Spanish Enagas Reports Profit, Raises Target
Spanish infrastructure operator Enagas made a net profit of €444mn in 2020, a 5.1% increase on 2019, despite the impact of the Covid-19 pandemic, it said February 23.
It said it met "all its targets for the 14th consecutive year, maintaining its firm commitment to employment." The company was helped by a foreign exchange gain of €18.4mn and by keeping a close watch on expenses and inefficiencies. And since the start of this year it has been receiving revenue from its €218mn investment in the TransAdriatic Pipeline, of which it owns 16%.
Enagas also announced stiffer targets for decarbonising, after a year that saw very high gas demand. It has brought forward its goal for carbon neutrality to 2040 – ten years sooner than last year's plan.
The gas network operated at maximum technical and commercial availability levels. In 2020, 238 LNG tankers unloaded at Enagas' terminals, delivering 220.8 TWh into the grid. As of year-end, around 95% of storage capacity had been contracted. Demand for natural gas was the second highest since 2012, growing 3.1% compared with 2018 to 360 TWh.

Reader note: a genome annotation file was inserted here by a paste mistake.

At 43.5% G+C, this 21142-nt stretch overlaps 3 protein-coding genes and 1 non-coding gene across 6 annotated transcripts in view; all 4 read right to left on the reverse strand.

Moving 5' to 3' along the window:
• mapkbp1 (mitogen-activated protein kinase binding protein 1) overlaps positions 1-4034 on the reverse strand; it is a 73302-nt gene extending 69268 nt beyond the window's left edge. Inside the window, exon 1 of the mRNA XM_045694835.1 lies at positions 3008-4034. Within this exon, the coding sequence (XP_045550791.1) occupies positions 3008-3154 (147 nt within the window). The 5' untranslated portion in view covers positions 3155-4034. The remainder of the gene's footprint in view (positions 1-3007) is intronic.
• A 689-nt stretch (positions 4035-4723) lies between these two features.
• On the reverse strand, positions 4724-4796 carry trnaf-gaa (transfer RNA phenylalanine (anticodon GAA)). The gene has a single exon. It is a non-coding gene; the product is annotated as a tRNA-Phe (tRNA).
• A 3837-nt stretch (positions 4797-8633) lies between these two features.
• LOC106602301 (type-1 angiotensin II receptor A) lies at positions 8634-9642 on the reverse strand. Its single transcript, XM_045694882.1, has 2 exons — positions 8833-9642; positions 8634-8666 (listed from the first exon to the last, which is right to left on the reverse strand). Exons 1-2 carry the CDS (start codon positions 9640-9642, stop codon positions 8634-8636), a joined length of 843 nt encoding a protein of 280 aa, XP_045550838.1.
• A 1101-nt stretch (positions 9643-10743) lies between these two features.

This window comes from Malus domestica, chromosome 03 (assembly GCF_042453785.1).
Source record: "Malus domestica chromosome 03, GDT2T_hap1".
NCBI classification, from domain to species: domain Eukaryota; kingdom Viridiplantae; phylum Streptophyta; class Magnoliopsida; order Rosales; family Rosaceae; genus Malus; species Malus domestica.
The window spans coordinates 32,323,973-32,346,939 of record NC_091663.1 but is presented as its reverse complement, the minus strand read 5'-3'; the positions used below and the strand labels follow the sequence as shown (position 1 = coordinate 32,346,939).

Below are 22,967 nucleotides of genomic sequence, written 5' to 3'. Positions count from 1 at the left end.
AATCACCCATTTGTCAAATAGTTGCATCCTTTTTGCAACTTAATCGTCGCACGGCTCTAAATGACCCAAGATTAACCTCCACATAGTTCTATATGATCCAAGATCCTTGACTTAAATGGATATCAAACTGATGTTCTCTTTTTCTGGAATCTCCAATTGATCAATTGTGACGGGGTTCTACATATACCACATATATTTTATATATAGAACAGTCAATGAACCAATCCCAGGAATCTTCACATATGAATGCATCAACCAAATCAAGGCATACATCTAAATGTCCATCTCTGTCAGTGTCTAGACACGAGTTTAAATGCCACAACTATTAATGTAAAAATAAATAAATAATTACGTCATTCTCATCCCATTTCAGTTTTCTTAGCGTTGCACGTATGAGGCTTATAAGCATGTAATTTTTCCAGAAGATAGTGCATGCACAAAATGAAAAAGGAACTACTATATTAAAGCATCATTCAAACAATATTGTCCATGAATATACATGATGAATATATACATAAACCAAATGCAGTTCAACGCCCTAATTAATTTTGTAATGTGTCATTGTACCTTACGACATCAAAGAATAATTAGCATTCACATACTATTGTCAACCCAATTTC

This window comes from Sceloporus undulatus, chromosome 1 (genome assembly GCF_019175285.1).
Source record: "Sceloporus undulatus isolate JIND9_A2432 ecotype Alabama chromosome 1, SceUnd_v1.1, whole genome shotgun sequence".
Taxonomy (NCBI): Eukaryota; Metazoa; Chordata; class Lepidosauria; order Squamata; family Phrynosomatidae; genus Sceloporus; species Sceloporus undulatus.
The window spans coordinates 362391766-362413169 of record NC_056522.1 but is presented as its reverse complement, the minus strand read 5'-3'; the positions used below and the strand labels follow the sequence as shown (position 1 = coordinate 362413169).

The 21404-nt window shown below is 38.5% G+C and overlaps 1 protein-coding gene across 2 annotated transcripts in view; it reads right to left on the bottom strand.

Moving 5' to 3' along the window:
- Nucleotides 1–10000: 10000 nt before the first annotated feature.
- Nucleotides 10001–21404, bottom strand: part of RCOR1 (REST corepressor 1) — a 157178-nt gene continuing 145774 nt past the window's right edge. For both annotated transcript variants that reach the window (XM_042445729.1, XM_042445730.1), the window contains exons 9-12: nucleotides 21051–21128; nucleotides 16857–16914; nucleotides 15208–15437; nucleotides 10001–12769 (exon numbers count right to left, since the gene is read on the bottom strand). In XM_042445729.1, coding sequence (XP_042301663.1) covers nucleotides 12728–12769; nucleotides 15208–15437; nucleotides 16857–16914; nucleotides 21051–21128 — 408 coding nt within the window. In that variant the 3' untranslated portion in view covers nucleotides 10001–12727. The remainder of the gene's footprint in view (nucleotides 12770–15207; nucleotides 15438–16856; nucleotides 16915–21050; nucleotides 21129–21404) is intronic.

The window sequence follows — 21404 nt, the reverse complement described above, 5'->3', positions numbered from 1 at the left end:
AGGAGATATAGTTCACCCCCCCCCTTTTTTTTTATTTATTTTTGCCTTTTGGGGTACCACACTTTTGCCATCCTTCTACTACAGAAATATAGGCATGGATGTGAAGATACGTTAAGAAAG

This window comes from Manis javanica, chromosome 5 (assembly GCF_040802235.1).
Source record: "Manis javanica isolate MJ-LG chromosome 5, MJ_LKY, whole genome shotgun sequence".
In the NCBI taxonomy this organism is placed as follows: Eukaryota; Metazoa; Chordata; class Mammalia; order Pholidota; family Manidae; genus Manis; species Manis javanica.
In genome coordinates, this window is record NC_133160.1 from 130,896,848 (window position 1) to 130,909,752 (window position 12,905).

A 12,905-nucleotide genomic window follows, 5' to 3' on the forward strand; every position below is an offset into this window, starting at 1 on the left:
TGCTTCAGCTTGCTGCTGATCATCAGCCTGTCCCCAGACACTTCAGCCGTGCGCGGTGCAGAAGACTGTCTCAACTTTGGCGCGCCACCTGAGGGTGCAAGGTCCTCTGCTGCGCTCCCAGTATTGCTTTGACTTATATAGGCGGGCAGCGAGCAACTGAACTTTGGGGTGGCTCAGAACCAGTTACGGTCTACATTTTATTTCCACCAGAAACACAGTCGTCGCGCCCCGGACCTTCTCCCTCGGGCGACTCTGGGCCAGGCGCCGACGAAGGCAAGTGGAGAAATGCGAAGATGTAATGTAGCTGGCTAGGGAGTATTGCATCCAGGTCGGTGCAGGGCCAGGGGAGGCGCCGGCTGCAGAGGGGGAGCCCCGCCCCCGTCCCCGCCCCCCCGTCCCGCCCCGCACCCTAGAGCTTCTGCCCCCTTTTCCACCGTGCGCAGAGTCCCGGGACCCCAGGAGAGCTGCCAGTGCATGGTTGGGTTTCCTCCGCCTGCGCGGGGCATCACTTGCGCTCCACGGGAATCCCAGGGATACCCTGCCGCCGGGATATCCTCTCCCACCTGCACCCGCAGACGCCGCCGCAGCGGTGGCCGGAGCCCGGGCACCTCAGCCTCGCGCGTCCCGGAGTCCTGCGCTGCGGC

In January 2021, natural gas played a pivotal role in ensuring energy supply during Spain's biggest cold snap in recent years, prompting exponential growth in the demand for residential natural gas of up to 30%, and breaking all time highs, it said.
Enagas' strategic update for 2021-2026 foresees an average annual dividend of €250mn from its affiliates, as these are regulated or protected by long-term ship or pay contracts. "Against the backdrop of the crisis, this solid cash generation will allow Enagas to maintain its dividend policy until 2026," it said, allowing it to boost dividends by 5% in 2020. It is sticking to its plan to pay out 1%/yr for the coming three years.
The company has brought down its emissions by 63.2% between 2014 and 2020 and is looking at renewable gases projects in Spain. Already driving the use of LNG as a marine fuel, Enagas is working on 30 hydrogen and 16 biomethane projects, with more than 50 partners and in practically all the Autonomous Communities in Spain, which could mobilise a joint investment of around €5bn.
Other plans include replacing grey hydrogen with green hydrogen and blending that with captured CO2 to produce synthetic fuels; and biomethane from waste.
Enagas is also working with gas marketer Naturgy on the largest green hydrogen plant in Spain at La Robla in Leon. The aim is green hydrogen corridors, integrated with electricity generated by renewables.